The News Desk is a collection of news, notes and breaking items affecting the Fredericksburg community.
Wilder seeking delay in museum hearing
Former Gov. Doug Wilder wants a federal court to postpone its next hearing on the bankruptcy of the U.S. National Slavery Museum so that he can address the city of Fredericksburg’s questions about the whereabouts of $1.6 million in donations.
The slavery museum, which was supposed to be built in Fredericksburg, filed for bankruptcy last summer. No museum has been built, and Fredericksburg plans to auction the land at Celebrate Virginia for back taxes. The museum has about $7 million in debts.
The next hearing in the case was scheduled for Jan. 18, after Wilder and his attorney failed to show up at a December hearing.
In a motion filed this week, Wilder’s attorney, Sandra Robinson, says that failure was the unintentional result of a scheduling mistake. She wants the next hearing postponed because Wilder is not available to appear on Jan. 18–he’ll be at a speaking engagement out of state–and he “desires to be present and heard on the City of Fredericksburg’s motion.”
The motion in question is from Jeffrey Scharf, who is representing the Fredericksburg treasurer’s office. Scharf filed the motion last month, asking for an investigation into the slavery museum’s finances and suggesting that the museum’s bankruptcy should be moved from Chapter 11–which would allow the museum to reorganize–to Chapter 7, which would require the museum to liquidate and would let Fredericksburg move forward with selling the museum’s land in the city for back taxes.
Scharf cited a 2005 federal tax return filed by the museum that shows the museum started that year with about $1.59 million. It brought in $938,186 in donations and reported $603,897 in expenses. That should have left the museum with a year-end balance of $1.9 million. But it reported an ending cash balance of $315,865, leaving $1.61 million unaccounted for.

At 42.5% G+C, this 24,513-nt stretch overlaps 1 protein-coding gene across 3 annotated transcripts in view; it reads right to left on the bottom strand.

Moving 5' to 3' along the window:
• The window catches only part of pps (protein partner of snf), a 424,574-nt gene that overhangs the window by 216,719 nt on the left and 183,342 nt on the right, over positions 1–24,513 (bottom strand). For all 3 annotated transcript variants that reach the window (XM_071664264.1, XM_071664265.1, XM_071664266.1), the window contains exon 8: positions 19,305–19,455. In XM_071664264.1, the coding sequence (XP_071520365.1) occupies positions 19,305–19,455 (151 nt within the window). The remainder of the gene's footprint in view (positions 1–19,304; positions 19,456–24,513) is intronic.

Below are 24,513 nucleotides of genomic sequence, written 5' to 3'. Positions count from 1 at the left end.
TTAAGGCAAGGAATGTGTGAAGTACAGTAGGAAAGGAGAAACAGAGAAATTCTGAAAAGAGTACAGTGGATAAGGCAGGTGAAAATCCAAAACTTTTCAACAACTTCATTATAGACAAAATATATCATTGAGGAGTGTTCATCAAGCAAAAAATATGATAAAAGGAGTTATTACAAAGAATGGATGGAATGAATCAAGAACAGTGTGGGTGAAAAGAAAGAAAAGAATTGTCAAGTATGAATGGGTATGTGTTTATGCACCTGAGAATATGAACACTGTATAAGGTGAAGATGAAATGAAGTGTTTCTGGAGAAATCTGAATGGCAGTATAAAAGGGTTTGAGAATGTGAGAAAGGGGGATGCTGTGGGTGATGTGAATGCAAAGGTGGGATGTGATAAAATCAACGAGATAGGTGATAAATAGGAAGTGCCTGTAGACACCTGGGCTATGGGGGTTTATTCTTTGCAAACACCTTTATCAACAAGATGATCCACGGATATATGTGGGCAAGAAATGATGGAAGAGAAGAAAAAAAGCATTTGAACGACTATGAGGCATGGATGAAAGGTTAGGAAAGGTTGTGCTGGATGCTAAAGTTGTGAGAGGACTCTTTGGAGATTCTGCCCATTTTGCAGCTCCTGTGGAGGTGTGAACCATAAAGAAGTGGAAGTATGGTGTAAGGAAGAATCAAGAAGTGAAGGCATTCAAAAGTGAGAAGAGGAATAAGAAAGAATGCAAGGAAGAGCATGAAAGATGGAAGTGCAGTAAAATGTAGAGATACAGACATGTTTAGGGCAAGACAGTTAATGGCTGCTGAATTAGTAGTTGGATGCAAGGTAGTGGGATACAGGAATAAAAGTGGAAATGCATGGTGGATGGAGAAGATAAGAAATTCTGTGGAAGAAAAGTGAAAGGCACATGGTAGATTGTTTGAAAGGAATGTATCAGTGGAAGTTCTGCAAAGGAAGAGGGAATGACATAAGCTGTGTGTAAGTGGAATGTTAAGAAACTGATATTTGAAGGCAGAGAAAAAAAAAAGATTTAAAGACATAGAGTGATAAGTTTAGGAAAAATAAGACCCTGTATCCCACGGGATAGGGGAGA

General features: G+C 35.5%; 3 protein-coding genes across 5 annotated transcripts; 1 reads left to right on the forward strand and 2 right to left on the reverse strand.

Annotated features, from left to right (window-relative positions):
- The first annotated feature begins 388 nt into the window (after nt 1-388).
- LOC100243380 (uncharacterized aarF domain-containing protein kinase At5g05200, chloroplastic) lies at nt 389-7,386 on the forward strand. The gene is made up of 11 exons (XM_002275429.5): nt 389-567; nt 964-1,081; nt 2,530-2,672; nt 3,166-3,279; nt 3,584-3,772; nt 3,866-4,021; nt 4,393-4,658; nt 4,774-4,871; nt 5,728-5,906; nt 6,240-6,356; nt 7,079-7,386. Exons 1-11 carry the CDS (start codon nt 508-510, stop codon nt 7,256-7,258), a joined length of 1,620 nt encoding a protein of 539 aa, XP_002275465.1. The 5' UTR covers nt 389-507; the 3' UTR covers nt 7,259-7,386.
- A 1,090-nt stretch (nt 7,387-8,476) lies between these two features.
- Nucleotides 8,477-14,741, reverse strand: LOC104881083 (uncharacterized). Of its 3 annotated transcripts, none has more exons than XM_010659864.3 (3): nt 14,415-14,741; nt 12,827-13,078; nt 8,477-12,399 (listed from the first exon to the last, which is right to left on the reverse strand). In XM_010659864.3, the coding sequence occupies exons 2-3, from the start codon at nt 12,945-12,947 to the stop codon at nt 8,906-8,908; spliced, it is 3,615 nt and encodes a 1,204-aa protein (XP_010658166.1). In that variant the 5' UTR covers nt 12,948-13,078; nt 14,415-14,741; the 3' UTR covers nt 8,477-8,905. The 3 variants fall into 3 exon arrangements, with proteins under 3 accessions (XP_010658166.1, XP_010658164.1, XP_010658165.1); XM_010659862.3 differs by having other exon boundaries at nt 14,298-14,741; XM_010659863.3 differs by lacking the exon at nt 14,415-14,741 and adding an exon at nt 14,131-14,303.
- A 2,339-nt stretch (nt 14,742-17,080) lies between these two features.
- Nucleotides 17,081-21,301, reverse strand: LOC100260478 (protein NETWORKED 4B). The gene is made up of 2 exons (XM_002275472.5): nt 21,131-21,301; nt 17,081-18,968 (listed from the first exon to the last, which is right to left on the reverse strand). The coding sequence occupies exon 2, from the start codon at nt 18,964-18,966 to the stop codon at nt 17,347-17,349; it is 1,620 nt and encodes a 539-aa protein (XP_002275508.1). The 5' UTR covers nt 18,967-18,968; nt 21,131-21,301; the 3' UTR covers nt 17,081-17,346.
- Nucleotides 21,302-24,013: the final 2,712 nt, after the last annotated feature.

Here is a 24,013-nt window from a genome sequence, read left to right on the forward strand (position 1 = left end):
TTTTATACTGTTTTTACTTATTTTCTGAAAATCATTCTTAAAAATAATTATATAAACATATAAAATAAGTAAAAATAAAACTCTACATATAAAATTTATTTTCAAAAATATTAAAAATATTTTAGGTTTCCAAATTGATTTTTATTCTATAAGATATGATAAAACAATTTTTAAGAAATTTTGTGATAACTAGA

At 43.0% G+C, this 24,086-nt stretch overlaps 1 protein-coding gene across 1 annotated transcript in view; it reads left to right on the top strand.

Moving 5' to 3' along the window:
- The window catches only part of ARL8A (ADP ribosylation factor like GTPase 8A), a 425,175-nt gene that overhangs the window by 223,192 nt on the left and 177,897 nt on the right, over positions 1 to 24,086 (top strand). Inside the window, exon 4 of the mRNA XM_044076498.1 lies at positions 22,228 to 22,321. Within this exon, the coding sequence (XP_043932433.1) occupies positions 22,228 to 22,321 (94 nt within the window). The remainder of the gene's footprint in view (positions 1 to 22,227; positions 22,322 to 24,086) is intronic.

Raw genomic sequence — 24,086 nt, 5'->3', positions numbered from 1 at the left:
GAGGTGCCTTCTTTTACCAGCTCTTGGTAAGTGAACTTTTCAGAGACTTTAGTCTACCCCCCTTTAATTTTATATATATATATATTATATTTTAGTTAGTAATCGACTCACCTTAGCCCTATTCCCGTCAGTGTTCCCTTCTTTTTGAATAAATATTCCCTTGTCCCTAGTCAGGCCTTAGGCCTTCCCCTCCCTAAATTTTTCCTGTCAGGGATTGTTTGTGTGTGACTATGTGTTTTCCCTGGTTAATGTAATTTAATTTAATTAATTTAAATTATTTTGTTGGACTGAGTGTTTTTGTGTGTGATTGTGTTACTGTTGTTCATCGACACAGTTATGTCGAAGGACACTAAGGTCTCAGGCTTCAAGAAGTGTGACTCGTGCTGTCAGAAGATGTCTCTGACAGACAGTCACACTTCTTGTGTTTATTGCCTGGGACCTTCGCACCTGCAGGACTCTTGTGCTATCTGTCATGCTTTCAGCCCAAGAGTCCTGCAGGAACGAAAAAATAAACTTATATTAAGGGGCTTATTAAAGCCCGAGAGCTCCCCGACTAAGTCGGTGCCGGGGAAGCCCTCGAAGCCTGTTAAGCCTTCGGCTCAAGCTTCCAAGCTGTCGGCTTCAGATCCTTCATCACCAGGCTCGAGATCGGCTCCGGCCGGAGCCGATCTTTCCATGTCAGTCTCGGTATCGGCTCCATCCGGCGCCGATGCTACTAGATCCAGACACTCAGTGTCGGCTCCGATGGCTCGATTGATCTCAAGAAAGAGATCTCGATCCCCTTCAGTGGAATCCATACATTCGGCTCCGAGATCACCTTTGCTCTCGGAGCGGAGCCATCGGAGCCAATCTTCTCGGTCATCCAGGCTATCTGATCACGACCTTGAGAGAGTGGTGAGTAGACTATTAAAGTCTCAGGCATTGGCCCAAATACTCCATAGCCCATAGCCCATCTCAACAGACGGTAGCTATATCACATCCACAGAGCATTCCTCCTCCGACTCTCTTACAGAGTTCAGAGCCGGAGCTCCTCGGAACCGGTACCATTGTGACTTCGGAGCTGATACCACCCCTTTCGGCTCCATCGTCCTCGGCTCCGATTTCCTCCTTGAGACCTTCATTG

“The debtor’s financial picture is uncertain and there appear to be discrepancies in its record keeping that should be closely investigated,” Scharf wrote in his motion.
Scharf wrote that he thinks it’s unlikely the museum can reorganize under Chapter 11, given the “serious questions about the management of the debtor” and the fact that the museum has no money, no assets and no ability to raise money.
Scharf wrote that while the museum’s representatives have said their only way to repay creditors is fundraising, the museum’s ability to solicit charitable donations lapsed some time ago, and no effort has been made to reinstate it. The museum also missed a November tax payment to the city of Fredericksburg.
While Scharf wrote that these questions had been raised, and not answered, in a previous meeting, Wilder apparently wants to be heard on them now.
His attorney has suggested three dates between Feb. 14 and March 14 on which she and Wilder are available for a hearing on Scharf’s motion.
Chelyen Davis: 540/368-5028